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Fragmented Images
Douglas Gordon Receives the Roswitha Haftmann Prize




Douglas Gordon
Courtesy Gagosian Gallery
Photo: Martin Hunter
© Douglas Gordon


Douglas Gordon is this year's recipient of the Roswitha Haftmann Prize, the highest-endowed European art award amounting to 150,000 Swiss francs. With his complex video installations, which circle around existential themes such as the polarity between good and evil, guilt and innocence, and life and death, Gordon has become one of the most prominent contemporary artists worldwide. He received the Turner Prize in 1996. At the Deutsche Guggenheim in 2005, Gordon curated the exhibition The VANITY of Allegory, a very personal project in which he combined his own creations with works by artists such as Man Ray and Jeff Koons and with films ranging from Hollywood productions to underground movies. The exhibits oscillate between self-portrayal and morbid play with the ephemerality of human existence.




Douglas Gordon's The VANITY of Allegory
Installation View
Photo: Mathias Schormann
© Deutsche Guggenheim, Berlin

"Pleasurably dissected, he fragments or doubles images or turns them into their opposite. Doubt is his accomplice on the way to artistic success," remarked the jury, which includes Dr. Christoph Becker (Director Kunsthaus Zurich), Dr. Bernhard Mendes Bürgi (Director Kunstmuseum Basel), and Prof. Kasper König (Director Museum Ludwig, Cologne), explaining why they chose Gordon. "The aesthetic brilliance and emotional force of his video works are in no way inferior to his models – particularly Alfred Hitchcock's films." Hitchcock inspired Gordon to create one of his most famous works, 24 Hour Psycho. The film stretches the director's classic horror movie to a length of 24 hours. Every detail is visible, things never noticed before move to the center of attention. Particularly viewers who know the film well enter into a hypnotic state in which time seems to stand still.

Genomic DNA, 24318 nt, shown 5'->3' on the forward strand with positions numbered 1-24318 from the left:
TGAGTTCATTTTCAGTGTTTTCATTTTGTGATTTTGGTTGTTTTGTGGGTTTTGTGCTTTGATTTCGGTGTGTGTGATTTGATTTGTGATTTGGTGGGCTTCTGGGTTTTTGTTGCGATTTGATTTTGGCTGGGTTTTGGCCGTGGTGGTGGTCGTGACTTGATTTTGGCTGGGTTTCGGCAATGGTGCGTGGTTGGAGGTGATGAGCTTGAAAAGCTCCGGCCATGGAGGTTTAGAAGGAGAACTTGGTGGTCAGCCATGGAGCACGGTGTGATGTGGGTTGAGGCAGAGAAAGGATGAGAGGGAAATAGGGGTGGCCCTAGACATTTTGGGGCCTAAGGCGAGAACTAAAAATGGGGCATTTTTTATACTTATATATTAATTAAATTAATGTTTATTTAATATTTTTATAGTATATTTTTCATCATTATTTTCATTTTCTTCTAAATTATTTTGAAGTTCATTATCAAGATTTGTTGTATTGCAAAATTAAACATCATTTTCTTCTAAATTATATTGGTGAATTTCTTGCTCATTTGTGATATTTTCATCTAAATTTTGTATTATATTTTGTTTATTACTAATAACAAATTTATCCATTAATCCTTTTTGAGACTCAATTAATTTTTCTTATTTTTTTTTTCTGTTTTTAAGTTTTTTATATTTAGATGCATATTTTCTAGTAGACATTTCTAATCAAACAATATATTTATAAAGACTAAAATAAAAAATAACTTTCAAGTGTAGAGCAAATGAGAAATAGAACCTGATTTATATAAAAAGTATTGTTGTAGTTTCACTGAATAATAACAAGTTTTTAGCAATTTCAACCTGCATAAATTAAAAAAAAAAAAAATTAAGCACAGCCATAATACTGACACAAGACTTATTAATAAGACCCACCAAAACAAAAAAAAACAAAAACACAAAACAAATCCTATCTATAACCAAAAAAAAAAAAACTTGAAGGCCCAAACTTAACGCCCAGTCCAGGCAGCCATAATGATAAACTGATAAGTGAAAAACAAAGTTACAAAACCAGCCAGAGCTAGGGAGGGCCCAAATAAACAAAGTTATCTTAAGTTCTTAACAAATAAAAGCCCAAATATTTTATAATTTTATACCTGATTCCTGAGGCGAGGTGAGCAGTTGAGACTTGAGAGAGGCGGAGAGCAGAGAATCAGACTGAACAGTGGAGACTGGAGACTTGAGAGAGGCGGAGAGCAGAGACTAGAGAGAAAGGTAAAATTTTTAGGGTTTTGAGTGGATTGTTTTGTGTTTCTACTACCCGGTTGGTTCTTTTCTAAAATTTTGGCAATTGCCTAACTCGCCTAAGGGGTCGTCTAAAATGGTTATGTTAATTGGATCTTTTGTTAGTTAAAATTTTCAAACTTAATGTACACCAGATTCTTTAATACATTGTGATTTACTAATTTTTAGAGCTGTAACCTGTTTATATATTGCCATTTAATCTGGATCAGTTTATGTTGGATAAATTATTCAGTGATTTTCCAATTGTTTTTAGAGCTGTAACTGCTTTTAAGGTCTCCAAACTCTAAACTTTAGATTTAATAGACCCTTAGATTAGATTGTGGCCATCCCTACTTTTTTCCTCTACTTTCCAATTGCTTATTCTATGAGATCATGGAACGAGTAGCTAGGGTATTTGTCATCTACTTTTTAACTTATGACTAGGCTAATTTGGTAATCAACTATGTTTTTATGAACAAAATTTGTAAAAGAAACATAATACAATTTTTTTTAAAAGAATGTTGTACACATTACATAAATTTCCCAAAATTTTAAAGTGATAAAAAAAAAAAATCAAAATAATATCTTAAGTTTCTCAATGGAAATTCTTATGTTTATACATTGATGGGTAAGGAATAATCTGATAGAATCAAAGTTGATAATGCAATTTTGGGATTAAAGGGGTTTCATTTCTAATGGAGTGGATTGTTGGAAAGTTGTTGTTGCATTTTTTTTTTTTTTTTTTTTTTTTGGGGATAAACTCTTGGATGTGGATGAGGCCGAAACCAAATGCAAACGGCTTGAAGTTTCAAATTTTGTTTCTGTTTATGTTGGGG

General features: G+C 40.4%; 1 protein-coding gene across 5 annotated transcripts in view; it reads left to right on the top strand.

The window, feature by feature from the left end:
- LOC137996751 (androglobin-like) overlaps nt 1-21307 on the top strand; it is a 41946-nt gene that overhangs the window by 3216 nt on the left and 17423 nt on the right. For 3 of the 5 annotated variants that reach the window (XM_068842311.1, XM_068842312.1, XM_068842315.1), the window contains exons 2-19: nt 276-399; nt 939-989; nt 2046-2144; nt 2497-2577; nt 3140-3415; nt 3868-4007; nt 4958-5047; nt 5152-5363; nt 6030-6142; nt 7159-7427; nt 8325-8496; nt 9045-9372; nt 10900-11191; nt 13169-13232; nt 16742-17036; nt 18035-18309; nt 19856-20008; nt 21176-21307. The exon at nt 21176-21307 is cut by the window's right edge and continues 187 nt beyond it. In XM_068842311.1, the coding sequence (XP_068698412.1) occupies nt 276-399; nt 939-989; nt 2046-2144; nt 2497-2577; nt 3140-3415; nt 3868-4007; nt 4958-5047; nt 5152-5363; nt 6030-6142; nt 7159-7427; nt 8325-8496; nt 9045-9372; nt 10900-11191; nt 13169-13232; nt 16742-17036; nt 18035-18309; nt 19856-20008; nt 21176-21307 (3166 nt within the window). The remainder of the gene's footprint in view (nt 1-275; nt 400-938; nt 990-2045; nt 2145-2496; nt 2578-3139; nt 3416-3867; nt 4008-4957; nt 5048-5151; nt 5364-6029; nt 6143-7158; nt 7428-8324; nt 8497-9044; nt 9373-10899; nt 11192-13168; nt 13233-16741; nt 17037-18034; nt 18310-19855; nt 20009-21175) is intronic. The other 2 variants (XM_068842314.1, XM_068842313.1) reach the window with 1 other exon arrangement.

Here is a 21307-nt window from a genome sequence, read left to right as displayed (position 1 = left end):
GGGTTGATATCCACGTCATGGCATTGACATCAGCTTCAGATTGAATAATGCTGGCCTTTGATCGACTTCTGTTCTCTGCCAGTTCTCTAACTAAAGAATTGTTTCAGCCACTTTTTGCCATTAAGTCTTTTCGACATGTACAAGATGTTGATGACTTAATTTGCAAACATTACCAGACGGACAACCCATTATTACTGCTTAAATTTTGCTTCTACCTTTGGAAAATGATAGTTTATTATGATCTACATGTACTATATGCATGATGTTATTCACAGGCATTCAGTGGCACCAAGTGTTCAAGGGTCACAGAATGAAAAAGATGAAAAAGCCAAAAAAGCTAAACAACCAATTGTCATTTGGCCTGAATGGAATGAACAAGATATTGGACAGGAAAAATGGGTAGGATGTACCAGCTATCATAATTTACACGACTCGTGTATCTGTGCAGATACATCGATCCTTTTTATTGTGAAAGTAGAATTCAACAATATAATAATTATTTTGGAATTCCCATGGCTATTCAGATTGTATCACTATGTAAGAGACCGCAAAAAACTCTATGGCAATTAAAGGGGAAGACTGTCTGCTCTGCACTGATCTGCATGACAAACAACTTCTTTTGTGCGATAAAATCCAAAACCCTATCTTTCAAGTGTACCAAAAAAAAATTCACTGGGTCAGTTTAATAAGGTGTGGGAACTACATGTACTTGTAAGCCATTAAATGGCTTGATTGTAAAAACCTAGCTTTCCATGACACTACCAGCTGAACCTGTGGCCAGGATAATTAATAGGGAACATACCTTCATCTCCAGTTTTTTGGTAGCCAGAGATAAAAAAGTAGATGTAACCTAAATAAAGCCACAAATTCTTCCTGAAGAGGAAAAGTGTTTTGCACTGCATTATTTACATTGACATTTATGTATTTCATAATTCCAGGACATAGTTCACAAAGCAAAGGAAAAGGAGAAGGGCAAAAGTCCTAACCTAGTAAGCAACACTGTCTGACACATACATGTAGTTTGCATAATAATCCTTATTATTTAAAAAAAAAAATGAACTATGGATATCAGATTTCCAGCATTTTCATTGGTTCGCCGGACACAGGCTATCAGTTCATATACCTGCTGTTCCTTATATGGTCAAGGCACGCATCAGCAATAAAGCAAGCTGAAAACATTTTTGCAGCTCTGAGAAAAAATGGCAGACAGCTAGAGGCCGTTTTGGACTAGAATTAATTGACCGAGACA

Douglas Gordon, Play Dead, Real Time, 2003
Installation view Gagosian Gallery
Courtesy Gagosian Gallery
© Douglas Gordon

Whether for Play Dead: Real Time Gordon films a trained elephant which lies down as if to die in the Gagosian Gallery in New York, or in B-Movie shows a fly that dies after twitching for a long time – a key theme in his works is the investigation of death. One of his most recent works, Zidane: A 21st-Century Portrait, which had its premiere at the Cannes Film Festival in 2006, attests to Douglas' passion for soccer. For a period of 90 minutes, the film observes the French soccer star Zinedine Zidane during a match between Real Madrid against Villareal in the spring of 2005.


Douglas Gordon, Untitled, n. d.
Deutsche Bank Collction

Douglas Gordon is the ninth artist to receive the Roswitha Haftmann Prize. Every one to three years, the Zurich-based Roswitha Haftmann Foundation awards the prize to important contemporary artists. Among the previous prizewinners are the Canadian photographer Jeff Wall, whose show Exposure was recently on view at the Deutsche Guggenheim, as well as Maria Lassnig, Mona Hatoum, and Fischli & Weiss, who are represented with numerous works in the Deutsche Bank Collection.

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